Something hit Ajee Wilson’s left leg.
In the final race of the 800-meter U.S.Olympic trials, Alysia Montano fell coming off a turn with 150 meters left. Wilson led the pack and avoided the disaster.
“I was clipped in the back of my calf. When I felt it, I kind of tucked in and made my form tighter.” Wilson said. “I panicked and I was running down the street scared.”
The Temple student, who runs track professionally, came into the race as the top seed and planned to make a final kick towards the finish with 150 meters left.
Wilson made the push with 300 meters remaining. Unsure of what occurred, she never looked behind and didn’t realize the fall occurred until after the race.
The senior Kinesiology major finished in second place with a time of 1:59.51, securing a spot in the 2016 Summer Olympics in Rio de Janeiro. After she finished, Wilson spotted Montano crying.
“Where I was intending to kick before, that is where a fall happened. In hindsight it is good I went when I did,” Wilson said. “It is fortunate how blessed I was to not be involved and it was kind of a surreal moment.”
Wilson knows the feeling of taking a tumble after falling on her face in the 2015 U.S. Indoor Championships. Her accident in March marked the start of a rough 2015 season.
After earning a slot in the world championships in Beijing, the Neptune, New Jersey native suffered a stress reaction in her right shin. Wilson watched the event from her home in the Mount Airy neighborhood of Philadelphia.
“It was hard to watch the world championships that I could have been there and could have done well, but it is one of those things you can’t say should of, could of, would of in our sport,” Wilson said. “It was worth it to shut things down and get ready for this year.”
After spending one year as a professional runner and attending Brookdale Community College, Wilson transferred to Temple as a non-student-athlete to receive an education while being closer to her coach Derek Thompson in 2013. She is majoring in Kinesiology in hopes to become a physical therapist.
Temple professor Michael Sachs watched Wilson cross the line in the 800 meter final from his television at home on July 4.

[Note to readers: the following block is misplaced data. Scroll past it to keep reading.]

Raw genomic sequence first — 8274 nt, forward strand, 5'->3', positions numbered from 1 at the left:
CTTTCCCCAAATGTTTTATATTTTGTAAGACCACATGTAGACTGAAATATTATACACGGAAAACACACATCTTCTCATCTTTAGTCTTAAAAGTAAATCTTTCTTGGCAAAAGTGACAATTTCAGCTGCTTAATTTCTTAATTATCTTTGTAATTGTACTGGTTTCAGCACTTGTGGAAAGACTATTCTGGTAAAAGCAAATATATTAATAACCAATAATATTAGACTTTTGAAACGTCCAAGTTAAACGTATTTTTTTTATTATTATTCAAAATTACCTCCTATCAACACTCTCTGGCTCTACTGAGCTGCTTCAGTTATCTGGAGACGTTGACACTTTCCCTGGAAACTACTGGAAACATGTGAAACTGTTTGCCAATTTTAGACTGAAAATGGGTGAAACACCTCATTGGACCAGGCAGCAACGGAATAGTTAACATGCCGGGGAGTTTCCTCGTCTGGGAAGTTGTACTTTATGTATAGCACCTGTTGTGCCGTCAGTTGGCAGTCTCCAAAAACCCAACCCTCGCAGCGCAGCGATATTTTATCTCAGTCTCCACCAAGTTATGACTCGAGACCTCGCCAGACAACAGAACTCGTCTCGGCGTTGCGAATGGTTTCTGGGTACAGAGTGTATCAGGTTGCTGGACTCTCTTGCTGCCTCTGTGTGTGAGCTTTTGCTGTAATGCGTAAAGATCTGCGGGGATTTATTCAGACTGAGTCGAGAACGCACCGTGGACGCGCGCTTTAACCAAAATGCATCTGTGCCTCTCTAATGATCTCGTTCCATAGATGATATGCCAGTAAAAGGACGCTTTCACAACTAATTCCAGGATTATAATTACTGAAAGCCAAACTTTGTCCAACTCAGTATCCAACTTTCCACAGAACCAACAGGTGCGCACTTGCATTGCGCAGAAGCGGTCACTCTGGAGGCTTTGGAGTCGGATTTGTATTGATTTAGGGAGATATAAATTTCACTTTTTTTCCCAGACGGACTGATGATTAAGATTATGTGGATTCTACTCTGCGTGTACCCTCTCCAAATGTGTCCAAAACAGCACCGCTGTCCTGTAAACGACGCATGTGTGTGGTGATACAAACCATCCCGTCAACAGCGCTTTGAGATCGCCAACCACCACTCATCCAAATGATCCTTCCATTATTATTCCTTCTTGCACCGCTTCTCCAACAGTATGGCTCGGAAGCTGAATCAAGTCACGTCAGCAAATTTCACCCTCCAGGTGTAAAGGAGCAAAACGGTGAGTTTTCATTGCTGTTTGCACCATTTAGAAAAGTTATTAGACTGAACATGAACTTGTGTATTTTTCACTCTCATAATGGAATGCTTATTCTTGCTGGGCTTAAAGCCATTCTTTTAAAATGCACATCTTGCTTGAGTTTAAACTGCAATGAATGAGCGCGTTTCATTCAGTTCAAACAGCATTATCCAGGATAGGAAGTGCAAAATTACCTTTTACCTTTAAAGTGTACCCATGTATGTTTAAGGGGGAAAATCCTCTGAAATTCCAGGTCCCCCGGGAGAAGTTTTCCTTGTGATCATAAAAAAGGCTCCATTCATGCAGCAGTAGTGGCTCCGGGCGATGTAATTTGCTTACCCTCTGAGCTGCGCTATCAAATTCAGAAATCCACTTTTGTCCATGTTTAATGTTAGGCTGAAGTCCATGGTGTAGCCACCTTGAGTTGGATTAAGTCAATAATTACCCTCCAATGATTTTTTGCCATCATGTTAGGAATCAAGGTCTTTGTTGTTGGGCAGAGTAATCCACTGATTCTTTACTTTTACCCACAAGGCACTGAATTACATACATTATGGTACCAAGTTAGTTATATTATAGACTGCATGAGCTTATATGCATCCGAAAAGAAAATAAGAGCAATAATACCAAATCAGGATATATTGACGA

Sachs has been a competitive runner since he attended graduate school at 24-years-old and finished the New York City Marathon in 1979. He continues to run three days a week.
The professor enjoyed reading Wilson’s essays about running in his Social Psychology of Physical Activity class at Pearson Hall. Although the two share a common interest, Sachs treated the senior Kinesiology major no different when she left for events.
“For all our students we understand they are all adults,” Sachs said. “You try to be flexible, particularly for a national championship or something, which is a more valuable experience than being in the classroom for a couple of days. “
Wilson started running at nine-years-old for the Jersey Shore Track Club near her home in Neptune, New Jersey. Wilson’s been working towards the Olympics since running competitively as a sophomore at Neptune High School.
No sport programs existed in her high school, Academy of Allied Health and Sciences.
Placing second at the trials bugged Wilson for a brief moment before realizing she is heading to the Olympics.
“To come up slightly short I was disappointed, but the consolation was I make the team in Rio,” Wilson said. “Hopefully I can bring home some hardware, preferably gold.”
Connor Northrup can be reached at firstname.lastname@example.org or on Twitter @ConnorNJ4life